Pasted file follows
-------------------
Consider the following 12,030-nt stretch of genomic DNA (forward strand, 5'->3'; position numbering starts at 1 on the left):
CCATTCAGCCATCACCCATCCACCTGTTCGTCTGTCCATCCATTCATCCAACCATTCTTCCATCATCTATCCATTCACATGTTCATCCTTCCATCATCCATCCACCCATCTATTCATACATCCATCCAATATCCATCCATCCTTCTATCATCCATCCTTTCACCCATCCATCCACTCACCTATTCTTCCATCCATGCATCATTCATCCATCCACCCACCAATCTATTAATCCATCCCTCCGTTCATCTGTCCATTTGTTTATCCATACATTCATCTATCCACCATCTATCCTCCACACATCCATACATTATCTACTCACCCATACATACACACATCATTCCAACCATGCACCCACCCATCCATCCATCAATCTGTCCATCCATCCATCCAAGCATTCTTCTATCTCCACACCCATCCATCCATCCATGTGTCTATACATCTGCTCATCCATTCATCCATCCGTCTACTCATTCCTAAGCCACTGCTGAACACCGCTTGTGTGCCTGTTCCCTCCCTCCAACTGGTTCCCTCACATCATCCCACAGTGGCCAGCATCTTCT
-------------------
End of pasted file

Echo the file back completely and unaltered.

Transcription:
Consider the following 12,030-nt stretch of genomic DNA (forward strand, 5'->3'; position numbering starts at 1 on the left):
CCATTCAGCCATCACCCATCCACCTGTTCGTCTGTCCATCCATTCATCCAACCATTCTTCCATCATCTATCCATTCACATGTTCATCCTTCCATCATCCATCCACCCATCTATTCATACATCCATCCAATATCCATCCATCCTTCTATCATCCATCCTTTCACCCATCCATCCACTCACCTATTCTTCCATCCATGCATCATTCATCCATCCACCCACCAATCTATTAATCCATCCCTCCGTTCATCTGTCCATTTGTTTATCCATACATTCATCTATCCACCATCTATCCTCCACACATCCATACATTATCTACTCACCCATACATACACACATCATTCCAACCATGCACCCACCCATCCATCCATCAATCTGTCCATCCATCCATCCAAGCATTCTTCTATCTCCACACCCATCCATCCATCCATGTGTCTATACATCTGCTCATCCATTCATCCATCCGTCTACTCATTCCTAAGCCACTGCTGAACACCGCTTGTGTGCCTGTTCCCTCCCTCCAACTGGTTCCCTCACATCATCCCACAGTGGCCAGCATCTTCT